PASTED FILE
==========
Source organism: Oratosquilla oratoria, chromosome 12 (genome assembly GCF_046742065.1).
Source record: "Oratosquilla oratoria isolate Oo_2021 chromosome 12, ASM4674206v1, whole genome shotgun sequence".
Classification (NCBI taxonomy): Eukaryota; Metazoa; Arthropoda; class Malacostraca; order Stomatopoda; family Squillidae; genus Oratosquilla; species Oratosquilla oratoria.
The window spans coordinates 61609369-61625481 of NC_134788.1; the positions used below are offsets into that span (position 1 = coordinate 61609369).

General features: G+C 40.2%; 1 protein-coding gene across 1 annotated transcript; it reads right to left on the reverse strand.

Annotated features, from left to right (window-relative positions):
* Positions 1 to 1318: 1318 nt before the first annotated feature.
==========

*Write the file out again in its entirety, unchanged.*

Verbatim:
Source organism: Oratosquilla oratoria, chromosome 12 (genome assembly GCF_046742065.1).
Source record: "Oratosquilla oratoria isolate Oo_2021 chromosome 12, ASM4674206v1, whole genome shotgun sequence".
Classification (NCBI taxonomy): Eukaryota; Metazoa; Arthropoda; class Malacostraca; order Stomatopoda; family Squillidae; genus Oratosquilla; species Oratosquilla oratoria.
The window spans coordinates 61609369-61625481 of NC_134788.1; the positions used below are offsets into that span (position 1 = coordinate 61609369).

General features: G+C 40.2%; 1 protein-coding gene across 1 annotated transcript; it reads right to left on the reverse strand.

Annotated features, from left to right (window-relative positions):
* Positions 1 to 1318: 1318 nt before the first annotated feature.